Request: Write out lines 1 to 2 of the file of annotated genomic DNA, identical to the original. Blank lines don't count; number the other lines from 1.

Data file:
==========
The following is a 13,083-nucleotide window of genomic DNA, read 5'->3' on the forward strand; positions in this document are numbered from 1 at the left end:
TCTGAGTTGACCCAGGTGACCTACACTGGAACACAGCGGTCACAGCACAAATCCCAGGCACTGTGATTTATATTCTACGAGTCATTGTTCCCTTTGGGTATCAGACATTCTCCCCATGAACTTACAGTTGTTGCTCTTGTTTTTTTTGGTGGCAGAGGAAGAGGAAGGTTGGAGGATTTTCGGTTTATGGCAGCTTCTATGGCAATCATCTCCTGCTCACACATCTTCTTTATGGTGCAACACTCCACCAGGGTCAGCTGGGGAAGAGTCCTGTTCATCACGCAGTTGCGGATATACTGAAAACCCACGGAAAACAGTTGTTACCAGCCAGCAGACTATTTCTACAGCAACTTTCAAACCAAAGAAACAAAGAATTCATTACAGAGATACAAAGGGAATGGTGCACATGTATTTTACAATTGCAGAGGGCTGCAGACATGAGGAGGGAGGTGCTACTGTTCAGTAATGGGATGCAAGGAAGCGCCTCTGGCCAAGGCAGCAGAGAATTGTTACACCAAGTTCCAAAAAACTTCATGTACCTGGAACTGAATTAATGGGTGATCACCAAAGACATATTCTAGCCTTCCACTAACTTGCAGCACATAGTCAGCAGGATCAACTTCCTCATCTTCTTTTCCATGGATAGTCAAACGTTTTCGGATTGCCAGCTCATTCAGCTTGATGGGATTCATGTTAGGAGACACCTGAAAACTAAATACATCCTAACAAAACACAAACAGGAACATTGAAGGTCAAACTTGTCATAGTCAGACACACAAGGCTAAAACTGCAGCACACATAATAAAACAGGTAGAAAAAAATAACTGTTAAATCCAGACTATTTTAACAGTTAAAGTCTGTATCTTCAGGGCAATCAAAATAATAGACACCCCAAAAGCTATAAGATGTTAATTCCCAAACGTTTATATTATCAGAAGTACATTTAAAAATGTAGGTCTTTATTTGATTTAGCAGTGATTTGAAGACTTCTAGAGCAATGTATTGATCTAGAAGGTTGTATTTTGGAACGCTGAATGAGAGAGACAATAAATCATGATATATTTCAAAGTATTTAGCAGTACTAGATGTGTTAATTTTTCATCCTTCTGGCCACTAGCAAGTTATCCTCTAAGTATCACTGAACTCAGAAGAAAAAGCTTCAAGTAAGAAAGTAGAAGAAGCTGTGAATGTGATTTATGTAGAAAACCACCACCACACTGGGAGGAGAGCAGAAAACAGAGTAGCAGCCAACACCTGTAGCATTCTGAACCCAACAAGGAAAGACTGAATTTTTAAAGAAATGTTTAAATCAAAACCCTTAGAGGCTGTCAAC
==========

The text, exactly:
The following is a 13,083-nucleotide window of genomic DNA, read 5'->3' on the forward strand; positions in this document are numbered from 1 at the left end:
TCTGAGTTGACCCAGGTGACCTACACTGGAACACAGCGGTCACAGCACAAATCCCAGGCACTGTGATTTATATTCTACGAGTCATTGTTCCCTTTGGGTATCAGACATTCTCCCCATGAACTTACAGTTGTTGCTCTTGTTTTTTTTGGTGGCAGAGGAAGAGGAAGGTTGGAGGATTTTCGGTTTATGGCAGCTTCTATGGCAATCATCTCCTGCTCACACATCTTCTTTATGGTGCAACACTCCACCAGGGTCAGCTGGGGAAGAGTCCTGTTCATCACGCAGTTGCGGATATACTGAAAACCCACGGAAAACAGTTGTTACCAGCCAGCAGACTATTTCTACAGCAACTTTCAAACCAAAGAAACAAAGAATTCATTACAGAGATACAAAGGGAATGGTGCACATGTATTTTACAATTGCAGAGGGCTGCAGACATGAGGAGGGAGGTGCTACTGTTCAGTAATGGGATGCAAGGAAGCGCCTCTGGCCAAGGCAGCAGAGAATTGTTACACCAAGTTCCAAAAAACTTCATGTACCTGGAACTGAATTAATGGGTGATCACCAAAGACATATTCTAGCCTTCCACTAACTTGCAGCACATAGTCAGCAGGATCAACTTCCTCATCTTCTTTTCCATGGATAGTCAAACGTTTTCGGATTGCCAGCTCATTCAGCTTGATGGGATTCATGTTAGGAGACACCTGAAAACTAAATACATCCTAACAAAACACAAACAGGAACATTGAAGGTCAAACTTGTCATAGTCAGACACACAAGGCTAAAACTGCAGCACACATAATAAAACAGGTAGAAAAAAATAACTGTTAAATCCAGACTATTTTAACAGTTAAAGTCTGTATCTTCAGGGCAATCAAAATAATAGACACCCCAAAAGCTATAAGATGTTAATTCCCAAACGTTTATATTATCAGAAGTACATTTAAAAATGTAGGTCTTTATTTGATTTAGCAGTGATTTGAAGACTTCTAGAGCAATGTATTGATCTAGAAGGTTGTATTTTGGAACGCTGAATGAGAGAGACAATAAATCATGATATATTTCAAAGTATTTAGCAGTACTAGATGTGTTAATTTTTCATCCTTCTGGCCACTAGCAAGTTATCCTCTAAGTATCACTGAACTCAGAAGAAAAAGCTTCAAGTAAGAAAGTAGAAGAAGCTGTGAATGTGATTTATGTAGAAAACCACCACCACACTGGGAGGAGAGCAGAAAACAGAGTAGCAGCCAACACCTGTAGCATTCTGAACCCAACAAGGAAAGACTGAATTTTTAAAGAAATGTTTAAATCAAAACCCTTAGAGGCTGTCAAC